Pulmonary sarcoidosis is one of the most common causes of interstitial lung disease.(4) Virtually all cases of sarcoidosis affect the respiratory tract.(1) The lymphatic system is affected in approximately 90% of cases. Cardiac, renal, and hepatic impairment are uncommon and are rarely associated with relevant functional repercussions. Liver enlargement, cholestasis, and minimal aminotransferase alterations of are the most common hepatic manifestations.(1) The diagnosis is based on clinical and radiological suspicion (bilateral enlargement of the hilar nodes with pulmonary infiltrate of typically perivascular distribution)(5) and on histological evidence of noncaseating granuloma, as well as on the exclusion of other diseases capable of producing similar clinical and histological profiles.(6) In patients with one of the active forms of the disease, the Kveim-Siltzbach immunologic test is positive in approximately 80% of cases.(7) Although nonspecific for the diagnosis, ACE, which is present in lung tissue, is useful for evaluating treatment efficacy, since its levels are higher in patents with active sarcoidosis.(7) The evolution ranges from spontaneous resolution (in 12 to 36 months) to chronicity, marked by progressive pulmonary fibrosis or the involvement of other organs.(2) The prognosis depends on the disease staging: hilar adenopathy with no infiltration of the pulmonary parenchyma (stage I); hilar adenopathy and pulmonary infiltrate (stage II); and infiltrate without adenopathy (stage III). Remission rates are 80 and 30% in stages I and III, respectively.(1) Corticosteroids are indicated for the treatment of sarcoidosis, although there is no consensus on when they should be initiated, the dose to be used, and the treatment duration.(8) In one systematic study, it was concluded that oral corticosteroids improve chest X-ray images and symptoms.(8) However, the authors of that study found little evidence that they improve pulmonary function.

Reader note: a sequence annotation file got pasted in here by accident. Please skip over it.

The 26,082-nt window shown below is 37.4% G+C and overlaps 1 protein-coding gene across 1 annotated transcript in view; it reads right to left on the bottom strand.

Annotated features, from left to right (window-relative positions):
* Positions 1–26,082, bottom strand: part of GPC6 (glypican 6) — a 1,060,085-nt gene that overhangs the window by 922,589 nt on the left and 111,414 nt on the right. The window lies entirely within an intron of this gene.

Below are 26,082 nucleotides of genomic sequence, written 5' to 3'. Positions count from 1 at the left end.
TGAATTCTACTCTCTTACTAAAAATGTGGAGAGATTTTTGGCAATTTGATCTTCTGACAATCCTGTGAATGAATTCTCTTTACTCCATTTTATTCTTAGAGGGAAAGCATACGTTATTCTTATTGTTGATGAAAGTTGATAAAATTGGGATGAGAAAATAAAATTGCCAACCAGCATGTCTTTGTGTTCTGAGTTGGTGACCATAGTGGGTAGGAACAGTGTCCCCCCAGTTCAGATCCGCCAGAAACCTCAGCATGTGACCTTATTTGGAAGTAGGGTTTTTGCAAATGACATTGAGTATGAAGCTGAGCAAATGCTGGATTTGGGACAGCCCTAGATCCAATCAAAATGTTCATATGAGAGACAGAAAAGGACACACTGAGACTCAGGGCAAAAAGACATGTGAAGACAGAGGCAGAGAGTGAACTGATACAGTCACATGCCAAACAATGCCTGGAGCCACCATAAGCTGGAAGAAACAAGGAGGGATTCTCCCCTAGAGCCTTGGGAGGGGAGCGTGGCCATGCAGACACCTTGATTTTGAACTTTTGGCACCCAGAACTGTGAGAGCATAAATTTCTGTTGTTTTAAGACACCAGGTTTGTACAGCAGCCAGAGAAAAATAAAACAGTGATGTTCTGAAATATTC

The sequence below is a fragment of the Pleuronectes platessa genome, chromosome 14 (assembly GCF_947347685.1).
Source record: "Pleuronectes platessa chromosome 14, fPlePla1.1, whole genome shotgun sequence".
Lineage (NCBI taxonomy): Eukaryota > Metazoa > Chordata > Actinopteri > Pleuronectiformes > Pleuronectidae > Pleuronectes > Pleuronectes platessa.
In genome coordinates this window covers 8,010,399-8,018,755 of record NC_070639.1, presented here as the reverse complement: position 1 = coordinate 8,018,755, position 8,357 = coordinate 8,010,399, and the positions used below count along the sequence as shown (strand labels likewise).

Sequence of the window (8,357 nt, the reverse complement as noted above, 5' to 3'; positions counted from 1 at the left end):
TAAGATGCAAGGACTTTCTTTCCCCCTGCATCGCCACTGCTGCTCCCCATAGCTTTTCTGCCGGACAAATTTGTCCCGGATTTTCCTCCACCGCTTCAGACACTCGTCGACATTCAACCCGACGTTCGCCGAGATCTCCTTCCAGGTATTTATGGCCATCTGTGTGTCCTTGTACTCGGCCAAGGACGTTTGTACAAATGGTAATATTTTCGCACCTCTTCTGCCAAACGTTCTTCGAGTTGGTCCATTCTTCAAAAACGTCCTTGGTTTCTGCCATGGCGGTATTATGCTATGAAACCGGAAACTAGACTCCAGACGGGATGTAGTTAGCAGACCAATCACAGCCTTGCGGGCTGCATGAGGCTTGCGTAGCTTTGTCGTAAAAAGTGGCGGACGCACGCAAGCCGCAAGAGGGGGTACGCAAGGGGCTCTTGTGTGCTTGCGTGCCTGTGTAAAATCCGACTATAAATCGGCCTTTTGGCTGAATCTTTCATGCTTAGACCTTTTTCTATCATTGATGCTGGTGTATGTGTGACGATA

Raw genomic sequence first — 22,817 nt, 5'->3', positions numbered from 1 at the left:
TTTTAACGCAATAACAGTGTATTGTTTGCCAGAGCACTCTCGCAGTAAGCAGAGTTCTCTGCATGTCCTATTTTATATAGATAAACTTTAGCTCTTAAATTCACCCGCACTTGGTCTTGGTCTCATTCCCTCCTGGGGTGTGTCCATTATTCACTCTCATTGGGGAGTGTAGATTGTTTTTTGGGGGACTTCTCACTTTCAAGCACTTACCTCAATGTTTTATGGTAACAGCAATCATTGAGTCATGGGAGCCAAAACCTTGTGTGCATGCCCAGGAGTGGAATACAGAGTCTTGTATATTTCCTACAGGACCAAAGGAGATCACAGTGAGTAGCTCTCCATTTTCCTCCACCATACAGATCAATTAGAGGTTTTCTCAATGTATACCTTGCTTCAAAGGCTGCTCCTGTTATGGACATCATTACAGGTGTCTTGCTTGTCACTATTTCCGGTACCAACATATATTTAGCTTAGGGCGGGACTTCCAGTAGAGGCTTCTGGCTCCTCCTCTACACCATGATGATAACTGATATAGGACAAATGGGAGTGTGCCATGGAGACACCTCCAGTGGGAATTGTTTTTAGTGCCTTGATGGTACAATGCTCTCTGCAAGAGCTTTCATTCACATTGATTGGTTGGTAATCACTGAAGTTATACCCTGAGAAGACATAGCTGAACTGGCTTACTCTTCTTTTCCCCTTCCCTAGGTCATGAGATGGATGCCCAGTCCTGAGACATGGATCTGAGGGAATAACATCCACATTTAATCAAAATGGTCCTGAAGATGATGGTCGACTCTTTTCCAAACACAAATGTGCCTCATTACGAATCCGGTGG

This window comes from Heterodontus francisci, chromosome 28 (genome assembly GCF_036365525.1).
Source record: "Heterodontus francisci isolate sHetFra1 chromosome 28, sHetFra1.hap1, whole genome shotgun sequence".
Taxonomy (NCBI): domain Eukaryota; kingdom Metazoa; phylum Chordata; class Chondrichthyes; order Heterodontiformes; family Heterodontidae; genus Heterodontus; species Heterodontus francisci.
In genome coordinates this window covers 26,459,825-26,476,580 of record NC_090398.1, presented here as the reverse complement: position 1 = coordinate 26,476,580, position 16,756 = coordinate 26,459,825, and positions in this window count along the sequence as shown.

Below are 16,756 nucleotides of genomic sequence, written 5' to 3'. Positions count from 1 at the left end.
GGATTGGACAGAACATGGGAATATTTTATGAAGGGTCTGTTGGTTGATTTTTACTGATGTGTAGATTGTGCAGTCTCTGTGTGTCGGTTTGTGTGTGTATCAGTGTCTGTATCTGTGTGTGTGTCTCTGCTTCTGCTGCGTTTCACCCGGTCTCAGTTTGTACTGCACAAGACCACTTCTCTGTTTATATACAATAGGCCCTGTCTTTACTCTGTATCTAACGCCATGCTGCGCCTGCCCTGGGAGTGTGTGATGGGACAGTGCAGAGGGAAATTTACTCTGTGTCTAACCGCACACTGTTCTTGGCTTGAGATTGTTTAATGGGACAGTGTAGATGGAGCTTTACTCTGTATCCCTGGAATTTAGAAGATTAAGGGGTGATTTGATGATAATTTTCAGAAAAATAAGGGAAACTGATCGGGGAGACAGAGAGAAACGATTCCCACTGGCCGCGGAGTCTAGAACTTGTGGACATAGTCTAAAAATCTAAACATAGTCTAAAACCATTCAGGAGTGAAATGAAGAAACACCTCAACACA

The various forms of amyloidosis are a heterogeneous group of diseases characterized by extracellular deposition of fibrillary and insoluble proteins that influence the structure and function of diverse tissues and organs. Glycosaminoglycans and the serum amyloid P protein pentraxin are nonfibrillary amyloid components that contribute to fibrillogenesis and to the stability of the amyloid deposit.(9) Amyloidosis can be acquired or hereditary, as well as being local or systemic, and is defined according to the precursor protein.(9,10) Among the acquired forms of amyloidosis are primary amyloidosis (AL type, systemic), local nodular amyloidosis, secondary amyloidosis (AA type, systemic and reactive), and senile systemic amyloidosis. Associated with myeloma, dyscrasias, and monoclonal gammopathies, AL amyloidosis is caused by the formation of fibrils from light chains of monoclonal antibodies. Local nodular amyloidosis, which primarily affects the skin, respiratory tract and urogenital tract, also originates from light chains of monoclonal antibodies. Active chronic diseases, such as chronic inflammatory diseases, chronic infections, and some malignant neoplasms, are the typical causes of AA amyloidosis, whose precursor is the serum amyloid A protein. In addition, 25% of elderly individuals present senile systemic amyloidosis, characterized by clinically silent systemic deposits, which are occasionally more extensive in the myocardium, resulting in life-threatening fatal cardiac dysfunction. Various forms of autosomal dominant hereditary amyloidosis have also been described. Radiologically, the images are varied and nonspecific.(11) The amyloidosis diagnosis requires histological confirmation by the presence of amyloid deposition in tissue.(10) The immunohistochemistry of the tissue determines the type of amyloidosis.(10) Scintigraphy with serum amyloid P component can detect the involved organs, as well as allowing the evaluation of the therapeutic response.(9) There is no treatment for the amyloid deposits. However, treatments that reduce the supply of amyloid precursors can improve survival and preserve the function of the affected organ.(12)